by B.B. Pelletier
This report is a poignant one for me, because I also tested one of the first TF89 Contenders that came to this country. That was for the Compasseco website back in 2003, and I still remember that rifle. I said that the Chinese were finally nipping at the heels of Weihrauch, and that the Beeman R1 had reason to be concerned.
It’s now eight years later and the .177-caliber TF89 Contender I am looking at today (serial number 08638455) isn’t quite the same gun I saw in 2003. For starters, when I took this gun from the box, it was covered in thickened oil that had to be removed. I haven’t seen that in many years. A quick spritz of Ballistol over everything, followed by a thorough wipedown with a cotton rag removed the old oil and got the rifle to a clean, dry state; but it was something I haven’t had to do in a long time.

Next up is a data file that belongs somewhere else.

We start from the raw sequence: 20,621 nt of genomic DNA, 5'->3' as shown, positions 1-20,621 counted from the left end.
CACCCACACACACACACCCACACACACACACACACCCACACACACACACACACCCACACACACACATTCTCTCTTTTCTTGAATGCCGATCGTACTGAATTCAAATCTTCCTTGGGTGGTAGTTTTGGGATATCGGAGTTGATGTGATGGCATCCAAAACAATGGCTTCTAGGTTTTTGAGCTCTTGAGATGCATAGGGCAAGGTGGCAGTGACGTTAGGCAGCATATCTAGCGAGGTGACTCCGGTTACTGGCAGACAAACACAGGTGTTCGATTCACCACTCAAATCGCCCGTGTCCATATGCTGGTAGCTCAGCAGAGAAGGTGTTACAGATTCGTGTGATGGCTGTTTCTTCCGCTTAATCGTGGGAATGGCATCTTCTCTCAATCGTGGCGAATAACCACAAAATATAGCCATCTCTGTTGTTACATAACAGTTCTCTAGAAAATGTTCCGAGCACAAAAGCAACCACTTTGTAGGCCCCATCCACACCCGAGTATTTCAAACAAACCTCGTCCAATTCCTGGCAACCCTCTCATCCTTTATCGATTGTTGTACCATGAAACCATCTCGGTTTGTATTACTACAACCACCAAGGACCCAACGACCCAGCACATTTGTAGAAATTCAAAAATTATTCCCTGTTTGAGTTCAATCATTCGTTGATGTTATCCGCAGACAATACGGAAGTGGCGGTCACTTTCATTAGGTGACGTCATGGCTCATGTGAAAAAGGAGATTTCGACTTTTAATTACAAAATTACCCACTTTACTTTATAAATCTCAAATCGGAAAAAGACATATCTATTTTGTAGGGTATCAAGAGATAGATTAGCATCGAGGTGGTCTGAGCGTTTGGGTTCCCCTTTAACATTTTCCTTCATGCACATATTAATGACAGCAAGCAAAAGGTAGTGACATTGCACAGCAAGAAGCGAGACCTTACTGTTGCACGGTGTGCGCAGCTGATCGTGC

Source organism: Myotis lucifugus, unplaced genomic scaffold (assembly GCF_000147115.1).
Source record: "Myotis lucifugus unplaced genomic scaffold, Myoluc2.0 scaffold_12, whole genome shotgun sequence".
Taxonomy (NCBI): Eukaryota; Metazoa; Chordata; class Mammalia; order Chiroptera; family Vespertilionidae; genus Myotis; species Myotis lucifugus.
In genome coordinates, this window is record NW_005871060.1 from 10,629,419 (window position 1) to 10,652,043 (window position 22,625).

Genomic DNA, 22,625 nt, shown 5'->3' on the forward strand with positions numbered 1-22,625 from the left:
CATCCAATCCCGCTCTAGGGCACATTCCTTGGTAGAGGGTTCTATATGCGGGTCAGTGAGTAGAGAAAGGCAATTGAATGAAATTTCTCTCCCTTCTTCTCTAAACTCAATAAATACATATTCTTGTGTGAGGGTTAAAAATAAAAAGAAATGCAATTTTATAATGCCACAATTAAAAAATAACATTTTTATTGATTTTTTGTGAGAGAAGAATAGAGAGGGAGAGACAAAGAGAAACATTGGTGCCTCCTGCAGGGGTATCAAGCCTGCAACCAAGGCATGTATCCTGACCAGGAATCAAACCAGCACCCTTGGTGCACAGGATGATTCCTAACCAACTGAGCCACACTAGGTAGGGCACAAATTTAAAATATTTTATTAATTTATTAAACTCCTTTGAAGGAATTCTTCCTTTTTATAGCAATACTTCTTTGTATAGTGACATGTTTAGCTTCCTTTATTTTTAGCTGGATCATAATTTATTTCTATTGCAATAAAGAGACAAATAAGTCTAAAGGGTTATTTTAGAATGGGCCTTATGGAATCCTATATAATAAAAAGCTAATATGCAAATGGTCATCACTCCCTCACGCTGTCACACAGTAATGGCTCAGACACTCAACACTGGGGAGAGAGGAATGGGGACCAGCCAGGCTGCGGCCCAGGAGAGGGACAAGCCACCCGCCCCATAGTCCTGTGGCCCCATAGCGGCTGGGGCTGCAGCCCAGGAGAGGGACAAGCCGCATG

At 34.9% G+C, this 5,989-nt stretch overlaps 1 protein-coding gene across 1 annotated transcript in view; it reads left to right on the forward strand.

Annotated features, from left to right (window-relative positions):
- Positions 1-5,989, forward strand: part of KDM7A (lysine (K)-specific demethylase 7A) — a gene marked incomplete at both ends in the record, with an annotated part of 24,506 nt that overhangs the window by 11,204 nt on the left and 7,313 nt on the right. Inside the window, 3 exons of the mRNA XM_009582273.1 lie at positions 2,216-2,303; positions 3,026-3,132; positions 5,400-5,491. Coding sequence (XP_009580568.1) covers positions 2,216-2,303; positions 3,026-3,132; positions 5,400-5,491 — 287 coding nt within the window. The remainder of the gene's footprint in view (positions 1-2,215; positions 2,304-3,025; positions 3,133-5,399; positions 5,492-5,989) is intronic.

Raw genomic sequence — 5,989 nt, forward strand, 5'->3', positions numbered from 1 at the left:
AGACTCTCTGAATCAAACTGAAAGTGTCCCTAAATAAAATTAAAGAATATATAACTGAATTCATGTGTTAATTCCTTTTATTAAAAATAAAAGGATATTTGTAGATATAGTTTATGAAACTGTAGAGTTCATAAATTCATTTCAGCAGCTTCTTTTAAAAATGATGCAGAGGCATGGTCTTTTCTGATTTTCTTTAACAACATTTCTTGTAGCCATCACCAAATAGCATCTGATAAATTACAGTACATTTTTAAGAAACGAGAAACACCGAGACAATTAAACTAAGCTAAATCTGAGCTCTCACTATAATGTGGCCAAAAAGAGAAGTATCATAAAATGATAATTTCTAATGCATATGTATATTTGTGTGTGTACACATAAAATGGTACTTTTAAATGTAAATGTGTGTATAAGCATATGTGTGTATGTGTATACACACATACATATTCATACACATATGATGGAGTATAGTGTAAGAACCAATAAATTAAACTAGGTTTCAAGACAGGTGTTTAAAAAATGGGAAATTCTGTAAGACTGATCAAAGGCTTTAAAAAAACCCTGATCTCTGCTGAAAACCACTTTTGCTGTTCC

Fit and finish
The metal is no longer deeply polished like that first one was. This one has a matte finish on all the metal parts and an even black oxide over that. You could call it a hunter finish.
The wood is very well shaped, and I can find no spots of wood filler that used to be the forensic evidence of a Chinese airgun. The cheekpiece is low and looks melted into the butt like most European stocks these days. A Monte Carlo profile on the comb raises your eye to the requisite height for using a scope, though the rifle comes with open sights.
The wood stain is a very dark reddish-brown that is even everywhere. The stain is so dark that the grain is difficult to see outside of bright sunlight; but when you do see it, it appears to look like beech — a very tight grain.
There are panels of pressed checkering on both sides of the pistol grip and forearm. They’re shallow and the diamonds are small with rounded tops, so the effect is not very grippy.
The buttpad is not finished even with the stock, which is a surprise when everything else is done so well. It stands slightly proud of the stock in places and is separated from the wood by a thin black plastic spacer. At least it isn’t white! The pad is soft and gummy and looks like it will provide a smooth, non-slip surface for standing the rifle in the corner and on your shoulder.